Special Titles

In general, every vehicle owner should register his/her car or motorcycle and obtain ownership. However, besides the common ones, there are also Alaska Special Titles. Let’s have a look at them and get to know how to obtain a Special Title.

Add Owner

In reality, the Alaska DMV permits residents to add or remove a proprietor from an auto. You only need to take the original title to the local office. Following that, both the buyer and seller have to sign the bill of sale. The seller in this example is the prior owner, and the buyer is the one who is being added.
The same is true for the removal procedure. The papers are signed by both the seller and the buyer. Later, the buyer will have to deal with a new Application for Registration.

Abandoned Vehicles

Whenever someone abandons his motorcar for more than 24 hours or in some cases for 30 days, police define it as an Abandoned Vehicle. So, the keeper of private property can ask law authorities to remove the automobile. Then it should be auctioned off by the state or municipality. The new proprietor can then apply for a license by surrendering the affidavit of sale. If the proprietor returns during the auction, he or she may provide the necessary documents and get back the car.
To obtain the ownership you must have the following documents ready:
  • Involuntary Lien
  • Signed and Filled in the Application
  • Notice Copy
  • The completed return receipt or the notification that was returned as non-deliverable denied, or unclaimed (unopened)
  • Certificate Of Inspection

College Exception

College students who live outside AK may apply to get a College Exception. First of all, you have to submit a proof letter from your university. The letter has to state that you are a full-time student at a university out of AK.
The required records for the application are:
  • Original request form filled in and signed
  • Original Title or Original Manufacturer's Certificate of Origin (MCO)
  • Proof letter as mentioned above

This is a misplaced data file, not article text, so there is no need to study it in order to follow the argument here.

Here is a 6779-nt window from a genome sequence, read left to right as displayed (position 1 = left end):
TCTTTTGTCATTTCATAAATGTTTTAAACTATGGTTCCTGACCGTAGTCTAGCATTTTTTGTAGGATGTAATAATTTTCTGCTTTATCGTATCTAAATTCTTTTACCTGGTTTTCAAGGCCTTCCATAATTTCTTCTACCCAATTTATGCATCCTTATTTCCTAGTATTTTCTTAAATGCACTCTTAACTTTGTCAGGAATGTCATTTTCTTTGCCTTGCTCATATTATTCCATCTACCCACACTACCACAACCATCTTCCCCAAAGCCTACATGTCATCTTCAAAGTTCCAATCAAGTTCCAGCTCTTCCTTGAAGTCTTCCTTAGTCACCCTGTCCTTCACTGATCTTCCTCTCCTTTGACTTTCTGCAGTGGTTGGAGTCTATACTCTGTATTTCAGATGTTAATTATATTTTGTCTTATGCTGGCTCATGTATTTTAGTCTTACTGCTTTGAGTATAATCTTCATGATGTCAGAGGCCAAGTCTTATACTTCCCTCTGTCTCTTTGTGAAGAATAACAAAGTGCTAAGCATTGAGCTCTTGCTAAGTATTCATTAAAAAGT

• Odometer
  • Payment checks
  • Lienholder info if available
  • Power of Attorney
If ready, you have to mail the papers or sign in online to fill in the required data. If you are yet in the state, you may pay a visit.

Court Orders

A court order can be used to transfer the right of property. A bankruptcy, divorce, or inability to comply with the conditions of a loan deal can all result in a court judgment. A court order should be accepted in place of ownership in the instance of an involuntary transfer. If the title is still available, it should be presented to the Division of Motor Vehicles.
Whenever the court order is ready, pay a visit to the facility and have the all documents along with your proof of identity with you.

Deceased Owner

If a deceased individual owns a motorcar solely or jointly with the conjunction "AND," the letter becomes part of that person's estate and has to go through formal or informal probate proceedings. A successor to the dead proprietor should claim ownership to a minor estate of $150,000.00 or less by an Affidavit for an Estate with Assets of $15,000.
To register a car in a new name, the following paperwork has to be submitted:
  • A properly completed Application, including with odometer reading.
  • A lawfully released or a lost ownership declaration that has been notarized.
  • Letters of Testamentary, Administration, and Appointment

Foreign Vehicles

If you are going to bring a car or motorcycle to Alaska from another state or country, you have to contact the DMV to bring it into the state. Take into account that any automobile registered in Alaska must be manufactured to U.S. specifications. If the automobile is ordinarily required to undergo an I/M test, you shall receive authorization from the Environmental Protection Agency in Washington, D.C. to present your documentation.
In case you are a military worker contact the Military Traffic Management Command.

Homebuilt Vehicle and Trailer

An auto or a trailer that is not produced by a manufacturer in AK must be registered as homebuilt.
Reconstructed or homebuilt automobiles have to be registered with the DMV. A law enforcement officer must inspect the car.
person may request a special one-way trip permit from the DMV to bring the automobile to the office for inspection. After inspection, he or she must complete Reconstructed Affidavit or Homebuilt Trailer Affidavit. Later, there is a need to submit it along with the inspection, bills of sale, and an Application to the DMV.

Military Exemption

Military workers that are on active duty are eligible for an exemption. The main requirement, though, is to be the vehicle's proprietor or co-owner. While you are on active service outside of Alaska, the Division will continue to renew your registration by mail.
To get the exemption the service worker has to submit your mailing and living addresses where you are currently staying. Later you have to provide your MCO, Leave and Earning Statement, Military ID, and payment cheques. If there is a lienholder, please, submit his or her documents as well.